A police force has been criticised by an independent watchdog for ignoring two phone calls expressing serious concerns about the health of a disabled man, who was later found dead.
It is just the latest in a series of concerns over how Greater Manchester Police (GMP) responds to disability-related incidents.
Philip Dorsett, a wheelchair-user, was found dead in a carpark near his home in Great Lever, Bolton, at about 9.20am on 16 December 2010.
But despite receiving calls at 7.14am and 8.59am from a neighbour who had spoken to Dorsett but received no response, no police officer attended to check on him.
Dorsett was known to police because of frequent calls made about his welfare, but carried a sign on his mobility scooter saying “do not call the emergency services I’m OK”.
Minutes after the second call, police received a call from the ambulance service, saying they were responding to a report that Dorsett had been found dead in a carpark.
As a result of the Independent Police Complaints Commission (IPCC) probe, a GMP police constable and two members of call-handling staff have received “management action”, although the IPCC said there was “no evidence to suggest Mr Dorsett might have lived with a quicker response”.
IPCC commissioner Naseem Malik said: “It is evident that due to the past history of calls about Mr Dorsett the police officers and staff involved made assumptions on this occasion. This was clearly a mistake.
“Police officers and staff should treat each call they receive on its own merits. This call clearly needed an urgent response.”
Peter Fahy, GMP’s chief constable, said: “We are very clear that once the call was made to us we should have dealt with it properly and sent an officer.”
But it is not the first case in which GMP has been criticised for its attitude towards disabled people and disability-related incidents.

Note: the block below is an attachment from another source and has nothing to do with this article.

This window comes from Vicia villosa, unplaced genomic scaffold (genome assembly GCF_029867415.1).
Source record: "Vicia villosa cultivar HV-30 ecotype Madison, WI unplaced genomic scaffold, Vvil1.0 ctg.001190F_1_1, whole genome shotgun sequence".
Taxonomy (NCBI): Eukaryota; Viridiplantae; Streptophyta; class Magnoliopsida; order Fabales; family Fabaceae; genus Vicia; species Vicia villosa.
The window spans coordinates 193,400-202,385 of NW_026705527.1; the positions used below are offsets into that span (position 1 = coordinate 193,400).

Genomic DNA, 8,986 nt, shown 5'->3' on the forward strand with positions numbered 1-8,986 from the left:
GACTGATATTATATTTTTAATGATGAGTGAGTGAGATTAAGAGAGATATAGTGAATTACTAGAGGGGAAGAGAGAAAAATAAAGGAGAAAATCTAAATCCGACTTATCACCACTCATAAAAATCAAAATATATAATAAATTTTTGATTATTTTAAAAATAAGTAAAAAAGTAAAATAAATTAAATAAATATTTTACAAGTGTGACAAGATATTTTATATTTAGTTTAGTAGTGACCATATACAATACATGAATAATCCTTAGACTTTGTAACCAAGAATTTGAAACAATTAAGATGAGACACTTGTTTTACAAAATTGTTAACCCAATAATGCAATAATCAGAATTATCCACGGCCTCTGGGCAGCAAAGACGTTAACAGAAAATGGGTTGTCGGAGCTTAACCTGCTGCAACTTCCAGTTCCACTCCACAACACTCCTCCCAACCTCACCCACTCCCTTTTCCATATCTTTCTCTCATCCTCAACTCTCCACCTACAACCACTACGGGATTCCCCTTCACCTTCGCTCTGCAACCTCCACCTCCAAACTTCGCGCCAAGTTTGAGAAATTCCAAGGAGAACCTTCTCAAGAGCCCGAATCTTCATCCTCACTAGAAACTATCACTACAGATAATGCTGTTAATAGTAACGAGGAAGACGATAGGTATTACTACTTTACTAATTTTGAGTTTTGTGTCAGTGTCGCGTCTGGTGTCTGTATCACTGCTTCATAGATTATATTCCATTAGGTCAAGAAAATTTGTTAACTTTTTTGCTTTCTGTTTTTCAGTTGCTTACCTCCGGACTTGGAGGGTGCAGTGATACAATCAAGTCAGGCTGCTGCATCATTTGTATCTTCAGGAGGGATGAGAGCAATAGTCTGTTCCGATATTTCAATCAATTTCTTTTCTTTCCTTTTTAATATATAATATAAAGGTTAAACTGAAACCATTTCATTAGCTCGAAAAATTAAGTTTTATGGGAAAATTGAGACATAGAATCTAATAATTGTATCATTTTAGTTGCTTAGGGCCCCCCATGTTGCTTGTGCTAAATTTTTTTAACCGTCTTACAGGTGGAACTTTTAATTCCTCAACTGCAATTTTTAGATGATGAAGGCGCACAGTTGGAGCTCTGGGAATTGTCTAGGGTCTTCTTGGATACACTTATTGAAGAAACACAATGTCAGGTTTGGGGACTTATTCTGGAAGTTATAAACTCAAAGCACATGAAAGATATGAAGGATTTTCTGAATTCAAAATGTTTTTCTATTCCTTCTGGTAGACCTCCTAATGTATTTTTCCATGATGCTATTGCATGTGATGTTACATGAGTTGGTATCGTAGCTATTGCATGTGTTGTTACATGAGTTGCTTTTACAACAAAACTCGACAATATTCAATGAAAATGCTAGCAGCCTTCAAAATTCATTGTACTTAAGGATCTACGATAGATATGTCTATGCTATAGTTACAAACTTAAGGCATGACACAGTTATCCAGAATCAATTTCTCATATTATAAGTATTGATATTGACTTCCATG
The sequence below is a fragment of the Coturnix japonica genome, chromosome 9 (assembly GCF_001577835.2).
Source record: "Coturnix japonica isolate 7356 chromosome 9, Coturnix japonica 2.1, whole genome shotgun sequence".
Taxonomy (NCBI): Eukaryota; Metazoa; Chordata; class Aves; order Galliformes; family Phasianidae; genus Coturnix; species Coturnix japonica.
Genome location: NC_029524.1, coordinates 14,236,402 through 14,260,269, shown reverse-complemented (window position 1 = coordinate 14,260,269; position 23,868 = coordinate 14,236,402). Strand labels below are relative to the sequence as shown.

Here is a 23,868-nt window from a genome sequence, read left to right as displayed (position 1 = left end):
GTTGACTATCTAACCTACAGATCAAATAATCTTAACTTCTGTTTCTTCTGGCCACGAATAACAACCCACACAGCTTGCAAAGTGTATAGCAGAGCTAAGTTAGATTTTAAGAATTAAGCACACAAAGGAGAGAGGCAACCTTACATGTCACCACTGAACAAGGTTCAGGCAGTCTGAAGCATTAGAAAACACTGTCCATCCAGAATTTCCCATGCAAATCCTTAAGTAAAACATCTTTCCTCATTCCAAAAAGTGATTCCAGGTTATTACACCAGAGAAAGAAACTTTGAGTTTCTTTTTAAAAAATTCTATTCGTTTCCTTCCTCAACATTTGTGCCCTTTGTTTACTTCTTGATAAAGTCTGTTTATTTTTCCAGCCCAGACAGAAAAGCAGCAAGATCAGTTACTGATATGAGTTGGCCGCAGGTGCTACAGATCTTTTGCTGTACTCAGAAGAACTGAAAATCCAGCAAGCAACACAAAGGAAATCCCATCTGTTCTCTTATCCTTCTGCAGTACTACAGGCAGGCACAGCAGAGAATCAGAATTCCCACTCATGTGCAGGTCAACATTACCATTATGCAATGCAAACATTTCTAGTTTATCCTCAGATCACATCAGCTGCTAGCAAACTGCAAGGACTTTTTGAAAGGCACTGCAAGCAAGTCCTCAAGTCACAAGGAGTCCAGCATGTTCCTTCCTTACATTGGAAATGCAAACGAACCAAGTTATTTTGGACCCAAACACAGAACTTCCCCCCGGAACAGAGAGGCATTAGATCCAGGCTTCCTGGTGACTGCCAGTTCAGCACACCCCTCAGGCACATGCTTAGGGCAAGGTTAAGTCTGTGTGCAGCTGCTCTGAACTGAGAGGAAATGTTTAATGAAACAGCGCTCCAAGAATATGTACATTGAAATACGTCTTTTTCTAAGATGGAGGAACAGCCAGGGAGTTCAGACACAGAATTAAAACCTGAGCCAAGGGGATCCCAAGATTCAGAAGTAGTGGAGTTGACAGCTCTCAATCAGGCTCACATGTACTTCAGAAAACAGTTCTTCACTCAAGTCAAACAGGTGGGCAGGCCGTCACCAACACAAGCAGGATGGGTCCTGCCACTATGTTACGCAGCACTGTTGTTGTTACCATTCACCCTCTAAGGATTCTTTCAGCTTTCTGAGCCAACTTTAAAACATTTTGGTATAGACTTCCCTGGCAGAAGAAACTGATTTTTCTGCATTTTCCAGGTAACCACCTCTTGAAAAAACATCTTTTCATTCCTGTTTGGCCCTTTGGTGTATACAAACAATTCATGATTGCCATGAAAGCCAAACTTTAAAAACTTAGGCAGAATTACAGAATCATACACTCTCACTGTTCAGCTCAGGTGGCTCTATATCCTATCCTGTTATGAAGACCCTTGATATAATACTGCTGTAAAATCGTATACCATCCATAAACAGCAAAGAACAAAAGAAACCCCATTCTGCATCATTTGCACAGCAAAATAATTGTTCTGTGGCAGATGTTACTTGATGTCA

In March, the IPCC heavily criticised GMP for its “total failure” to treat the “years of torment” experienced by David Askew at the hands of local youths as disability hate crime.
Askew, who had learning difficulties, collapsed and died from “natural causes” in March 2010 soon after police received reports that youths had again been harassing him outside his home in Hattersley, on the edge of Manchester.
Between 2004 and 2010, Askew and his family – his mother and brother are also disabled – reported 88 incidents of targeted harassment and hostility, threats and abuse.
There were also questions raised last year about whether GMP failed to investigate a brutal and sustained attack by three teenagers on a young man with Asperger’s syndrome as a potential disability hate crime. The attack lasted three days.
Garry Shewan, an assistant chief constable with GMP, said: “These cases and others like them demonstrate how police have a huge responsibility for dealing with people who are identified to us as being vulnerable through age, infirmity or mental confusion.”
He said the force had made “significant improvements” to the way it deals with disability hate crime since the death of David Askew, and had “learned the lessons from that case and rolled out training and awareness packages to all officers, as well as changing the ways we record disability hate crime”.
He said: “Officers can now quickly identify when an incident can be dealt with under disability hate crime legislation so that it can be prosecuted as such and offenders are given lengthier sentences.”
Shewan said GMP was also working with disabled people, disability organisations and “partner agencies” to “tackle the causes of disability-related crime and harassment head-on”.
2 November 2011